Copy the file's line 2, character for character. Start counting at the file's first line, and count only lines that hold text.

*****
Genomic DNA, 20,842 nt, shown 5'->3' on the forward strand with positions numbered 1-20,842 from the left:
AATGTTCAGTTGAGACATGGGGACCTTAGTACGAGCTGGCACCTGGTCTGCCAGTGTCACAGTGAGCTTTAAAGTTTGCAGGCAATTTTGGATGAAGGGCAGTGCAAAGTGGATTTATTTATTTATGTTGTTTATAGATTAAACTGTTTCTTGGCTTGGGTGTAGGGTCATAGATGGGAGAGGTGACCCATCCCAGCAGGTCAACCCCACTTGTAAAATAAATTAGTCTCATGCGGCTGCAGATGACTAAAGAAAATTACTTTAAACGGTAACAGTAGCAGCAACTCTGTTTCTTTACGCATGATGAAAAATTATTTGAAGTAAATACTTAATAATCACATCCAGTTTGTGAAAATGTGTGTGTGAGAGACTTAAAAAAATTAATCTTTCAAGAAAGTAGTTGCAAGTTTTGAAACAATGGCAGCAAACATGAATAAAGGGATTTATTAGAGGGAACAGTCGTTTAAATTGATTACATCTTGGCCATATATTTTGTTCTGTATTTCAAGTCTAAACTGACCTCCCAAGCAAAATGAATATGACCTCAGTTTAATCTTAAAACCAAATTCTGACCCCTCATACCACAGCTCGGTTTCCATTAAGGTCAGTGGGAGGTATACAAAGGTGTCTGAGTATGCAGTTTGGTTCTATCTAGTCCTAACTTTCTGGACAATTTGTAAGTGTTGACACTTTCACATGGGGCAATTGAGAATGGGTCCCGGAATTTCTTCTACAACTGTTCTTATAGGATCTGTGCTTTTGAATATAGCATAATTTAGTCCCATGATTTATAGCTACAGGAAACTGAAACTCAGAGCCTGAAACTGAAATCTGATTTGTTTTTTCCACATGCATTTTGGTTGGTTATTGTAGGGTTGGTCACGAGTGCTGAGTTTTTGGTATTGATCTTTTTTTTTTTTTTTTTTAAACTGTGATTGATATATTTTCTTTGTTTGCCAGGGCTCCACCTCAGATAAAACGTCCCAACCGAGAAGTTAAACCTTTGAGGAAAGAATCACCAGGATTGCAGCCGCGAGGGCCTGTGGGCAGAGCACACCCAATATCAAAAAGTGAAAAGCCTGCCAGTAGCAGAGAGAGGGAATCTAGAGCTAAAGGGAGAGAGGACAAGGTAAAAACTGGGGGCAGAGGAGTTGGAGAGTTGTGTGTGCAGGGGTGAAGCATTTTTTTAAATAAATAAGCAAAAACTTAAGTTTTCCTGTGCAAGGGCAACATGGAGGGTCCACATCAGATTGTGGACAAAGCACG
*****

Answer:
AATGTTCAGTTGAGACATGGGGACCTTAGTACGAGCTGGCACCTGGTCTGCCAGTGTCACAGTGAGCTTTAAAGTTTGCAGGCAATTTTGGATGAAGGGCAGTGCAAAGTGGATTTATTTATTTATGTTGTTTATAGATTAAACTGTTTCTTGGCTTGGGTGTAGGGTCATAGATGGGAGAGGTGACCCATCCCAGCAGGTCAACCCCACTTGTAAAATAAATTAGTCTCATGCGGCTGCAGATGACTAAAGAAAATTACTTTAAACGGTAACAGTAGCAGCAACTCTGTTTCTTTACGCATGATGAAAAATTATTTGAAGTAAATACTTAATAATCACATCCAGTTTGTGAAAATGTGTGTGTGAGAGACTTAAAAAAATTAATCTTTCAAGAAAGTAGTTGCAAGTTTTGAAACAATGGCAGCAAACATGAATAAAGGGATTTATTAGAGGGAACAGTCGTTTAAATTGATTACATCTTGGCCATATATTTTGTTCTGTATTTCAAGTCTAAACTGACCTCCCAAGCAAAATGAATATGACCTCAGTTTAATCTTAAAACCAAATTCTGACCCCTCATACCACAGCTCGGTTTCCATTAAGGTCAGTGGGAGGTATACAAAGGTGTCTGAGTATGCAGTTTGGTTCTATCTAGTCCTAACTTTCTGGACAATTTGTAAGTGTTGACACTTTCACATGGGGCAATTGAGAATGGGTCCCGGAATTTCTTCTACAACTGTTCTTATAGGATCTGTGCTTTTGAATATAGCATAATTTAGTCCCATGATTTATAGCTACAGGAAACTGAAACTCAGAGCCTGAAACTGAAATCTGATTTGTTTTTTCCACATGCATTTTGGTTGGTTATTGTAGGGTTGGTCACGAGTGCTGAGTTTTTGGTATTGATCTTTTTTTTTTTTTTTTTTAAACTGTGATTGATATATTTTCTTTGTTTGCCAGGGCTCCACCTCAGATAAAACGTCCCAACCGAGAAGTTAAACCTTTGAGGAAAGAATCACCAGGATTGCAGCCGCGAGGGCCTGTGGGCAGAGCACACCCAATATCAAAAAGTGAAAAGCCTGCCAGTAGCAGAGAGAGGGAATCTAGAGCTAAAGGGAGAGAGGACAAGGTAAAAACTGGGGGCAGAGGAGTTGGAGAGTTGTGTGTGCAGGGGTGAAGCATTTTTTTAAATAAATAAGCAAAAACTTAAGTTTTCCTGTGCAAGGGCAACATGGAGGGTCCACATCAGATTGTGGACAAAGCACG